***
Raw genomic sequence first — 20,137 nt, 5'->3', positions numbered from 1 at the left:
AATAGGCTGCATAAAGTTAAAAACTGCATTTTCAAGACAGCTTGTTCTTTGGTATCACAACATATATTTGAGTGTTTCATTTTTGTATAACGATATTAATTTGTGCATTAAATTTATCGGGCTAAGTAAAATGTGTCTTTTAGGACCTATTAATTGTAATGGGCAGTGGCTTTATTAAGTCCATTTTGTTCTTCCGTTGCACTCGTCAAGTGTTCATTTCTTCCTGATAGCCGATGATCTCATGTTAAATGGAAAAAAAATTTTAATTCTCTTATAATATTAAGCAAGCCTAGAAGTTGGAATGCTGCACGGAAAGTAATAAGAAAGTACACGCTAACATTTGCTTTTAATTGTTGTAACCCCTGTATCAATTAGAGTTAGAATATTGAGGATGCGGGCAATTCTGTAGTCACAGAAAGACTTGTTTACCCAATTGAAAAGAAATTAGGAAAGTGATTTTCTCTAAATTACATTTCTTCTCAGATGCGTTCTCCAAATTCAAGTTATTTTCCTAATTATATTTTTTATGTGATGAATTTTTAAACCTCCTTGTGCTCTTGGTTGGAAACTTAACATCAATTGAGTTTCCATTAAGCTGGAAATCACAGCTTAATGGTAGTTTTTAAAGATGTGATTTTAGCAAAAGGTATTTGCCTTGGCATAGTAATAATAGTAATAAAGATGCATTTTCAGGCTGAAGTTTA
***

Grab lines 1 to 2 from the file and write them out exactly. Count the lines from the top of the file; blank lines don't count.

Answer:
Raw genomic sequence first — 20,137 nt, 5'->3', positions numbered from 1 at the left:
AATAGGCTGCATAAAGTTAAAAACTGCATTTTCAAGACAGCTTGTTCTTTGGTATCACAACATATATTTGAGTGTTTCATTTTTGTATAACGATATTAATTTGTGCATTAAATTTATCGGGCTAAGTAAAATGTGTCTTTTAGGACCTATTAATTGTAATGGGCAGTGGCTTTATTAAGTCCATTTTGTTCTTCCGTTGCACTCGTCAAGTGTTCATTTCTTCCTGATAGCCGATGATCTCATGTTAAATGGAAAAAAAATTTTAATTCTCTTATAATATTAAGCAAGCCTAGAAGTTGGAATGCTGCACGGAAAGTAATAAGAAAGTACACGCTAACATTTGCTTTTAATTGTTGTAACCCCTGTATCAATTAGAGTTAGAATATTGAGGATGCGGGCAATTCTGTAGTCACAGAAAGACTTGTTTACCCAATTGAAAAGAAATTAGGAAAGTGATTTTCTCTAAATTACATTTCTTCTCAGATGCGTTCTCCAAATTCAAGTTATTTTCCTAATTATATTTTTTATGTGATGAATTTTTAAACCTCCTTGTGCTCTTGGTTGGAAACTTAACATCAATTGAGTTTCCATTAAGCTGGAAATCACAGCTTAATGGTAGTTTTTAAAGATGTGATTTTAGCAAAAGGTATTTGCCTTGGCATAGTAATAATAGTAATAAAGATGCATTTTCAGGCTGAAGTTTA